Russia's position as a major energy supplier has great significance not only for its foreign policy but for its relationships with major energy consuming countries. The nature of Russia's future geopolitical role in world energy markets has become a major concern of international energy security with important implications for Europe, Japan and the United States. Given a range of economic and geopolitical uncertainties, the fate of Russian and Caspian natural gas exports remains a major risk factor in global energy supply. In this study, researchers examine several scenarios for Russian and Caspian oil and natural gas production, possible export routes, and the geopolitics involved.
Council on Foreign Relations address by Scott Nyquist, Senior Partner of McKinsey & Company, Inc., who discusses the energy demand contract, to what degree today's credit constraints will impact supply and how the post-recession balance between demand and supply will play out.
Low oil prices are undermining Iran's economy, a political liability for President Mahmoud Ahmadinejad as he seeks reelection in June. Djavad Salehi-Isfahani, a former Iranian central bank economist, assesses the link between politics and economy in Iran.
Economist James Hamilton explores similarities and differences between the run-up of oil prices in 2007-08 and earlier oil price shocks, looking at what caused the price increase and what effects it had on the economy.
Venezuela is trying to develop new markets for its oil at a time of increasing friction with its main customer, the United States. But a significant short-term shift in oil relations between Venezuela and the United States is unlikely.
An official at the U.S. Government Accountability Office says Iraq will retain a healthy budget surplus in spite of falling oil prices. He also notes that auditors' access to Iraq's finances could be curtailed sharply after the end of this year.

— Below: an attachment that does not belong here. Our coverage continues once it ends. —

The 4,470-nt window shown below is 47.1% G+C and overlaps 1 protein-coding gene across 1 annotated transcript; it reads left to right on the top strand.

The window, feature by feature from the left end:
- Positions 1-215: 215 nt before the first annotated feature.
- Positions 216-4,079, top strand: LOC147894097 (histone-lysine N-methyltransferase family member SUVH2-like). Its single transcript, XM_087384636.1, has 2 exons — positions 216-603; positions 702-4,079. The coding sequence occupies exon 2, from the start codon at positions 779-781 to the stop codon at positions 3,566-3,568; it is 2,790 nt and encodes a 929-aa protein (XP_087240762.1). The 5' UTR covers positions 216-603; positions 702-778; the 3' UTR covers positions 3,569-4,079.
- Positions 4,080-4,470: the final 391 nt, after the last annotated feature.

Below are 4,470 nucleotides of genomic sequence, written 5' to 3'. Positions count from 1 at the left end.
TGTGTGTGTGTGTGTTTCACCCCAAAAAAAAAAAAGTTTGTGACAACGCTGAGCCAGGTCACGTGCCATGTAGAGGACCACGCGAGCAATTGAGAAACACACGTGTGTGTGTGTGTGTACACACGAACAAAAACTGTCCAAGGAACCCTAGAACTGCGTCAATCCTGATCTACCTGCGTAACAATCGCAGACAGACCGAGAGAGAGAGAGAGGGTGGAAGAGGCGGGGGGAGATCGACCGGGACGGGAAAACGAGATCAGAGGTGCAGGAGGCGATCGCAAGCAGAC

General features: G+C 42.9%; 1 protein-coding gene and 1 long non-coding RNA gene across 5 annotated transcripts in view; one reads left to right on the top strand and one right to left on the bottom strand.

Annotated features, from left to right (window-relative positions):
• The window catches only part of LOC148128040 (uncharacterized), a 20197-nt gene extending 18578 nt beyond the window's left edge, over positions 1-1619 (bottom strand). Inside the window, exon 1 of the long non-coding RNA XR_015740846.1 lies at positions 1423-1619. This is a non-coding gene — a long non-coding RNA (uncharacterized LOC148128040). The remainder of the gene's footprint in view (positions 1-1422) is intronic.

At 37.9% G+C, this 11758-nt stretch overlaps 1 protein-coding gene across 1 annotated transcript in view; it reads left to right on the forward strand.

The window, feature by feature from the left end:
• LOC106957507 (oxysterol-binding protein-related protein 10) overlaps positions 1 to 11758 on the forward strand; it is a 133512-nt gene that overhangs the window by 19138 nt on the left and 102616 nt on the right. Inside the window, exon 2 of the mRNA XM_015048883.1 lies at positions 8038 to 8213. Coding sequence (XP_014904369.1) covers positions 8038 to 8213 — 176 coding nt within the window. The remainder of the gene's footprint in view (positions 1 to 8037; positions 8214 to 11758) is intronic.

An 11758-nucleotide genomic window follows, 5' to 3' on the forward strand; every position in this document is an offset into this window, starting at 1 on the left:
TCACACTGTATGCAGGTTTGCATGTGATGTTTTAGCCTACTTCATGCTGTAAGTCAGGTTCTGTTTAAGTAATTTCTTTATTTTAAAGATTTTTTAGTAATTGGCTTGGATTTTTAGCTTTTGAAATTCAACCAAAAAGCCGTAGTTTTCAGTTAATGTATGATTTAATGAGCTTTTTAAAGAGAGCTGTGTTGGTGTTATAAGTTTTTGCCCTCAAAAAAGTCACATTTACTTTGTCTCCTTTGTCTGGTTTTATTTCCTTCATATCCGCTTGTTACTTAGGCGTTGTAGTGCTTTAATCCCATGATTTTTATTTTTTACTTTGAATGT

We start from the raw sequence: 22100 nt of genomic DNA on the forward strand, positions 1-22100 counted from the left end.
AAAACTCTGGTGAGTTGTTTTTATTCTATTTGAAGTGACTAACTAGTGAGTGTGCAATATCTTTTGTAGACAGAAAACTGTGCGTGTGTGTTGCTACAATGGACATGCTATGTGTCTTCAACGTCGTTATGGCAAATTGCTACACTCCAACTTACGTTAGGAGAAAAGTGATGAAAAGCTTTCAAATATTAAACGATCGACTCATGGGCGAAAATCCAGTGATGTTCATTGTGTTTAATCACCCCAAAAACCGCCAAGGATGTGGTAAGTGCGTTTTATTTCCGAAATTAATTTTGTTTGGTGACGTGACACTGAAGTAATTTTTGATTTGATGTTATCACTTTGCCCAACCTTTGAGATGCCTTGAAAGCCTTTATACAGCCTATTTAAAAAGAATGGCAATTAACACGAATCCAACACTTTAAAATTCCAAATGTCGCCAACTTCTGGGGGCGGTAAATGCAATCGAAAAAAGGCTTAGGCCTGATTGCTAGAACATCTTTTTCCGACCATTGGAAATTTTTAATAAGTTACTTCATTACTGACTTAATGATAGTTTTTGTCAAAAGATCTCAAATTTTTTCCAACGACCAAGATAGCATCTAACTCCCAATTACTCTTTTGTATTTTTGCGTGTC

Many countries are reducing or ending fuel subsidies in the face of high fuel costs and the spreading financial crisis. Though the cuts may prove unpopular, some experts say they could help ease global oil demand.
This report argues that unless there is a collapse in oil demand within the next five to ten years, there will be a serious oil 'supply crunch' - not because of below-ground resource constraints but because of inadequate investment by international oil companies (IOCs) and national oil companies (NOCs).
In contrast to conventional wisdom, OPEC's actions tend to lag behind fundamental changes in oil supply and demand rather than lead them. In this Newsweek Web Exclusive, David Victor argues that blaming high oil prices on OPEC won't have much impact. Real solutions should be focused on demand.
The Council on Foreign Relations' David Rockefeller Studies Program—CFR's "think tank"—is home to more than seventy full-time, adjunct, and visiting scholars and practitioners (called "fellows"). Their expertise covers the world's major regions as well as the critical issues shaping today's global agenda. Download the printable CFR Experts Guide.
The author examines Pakistan's complex role in U.S. foreign policy and advocates for a two-pronged approach that works to quarantine threats while integrating Pakistan into the broader U.S. agenda in Asia.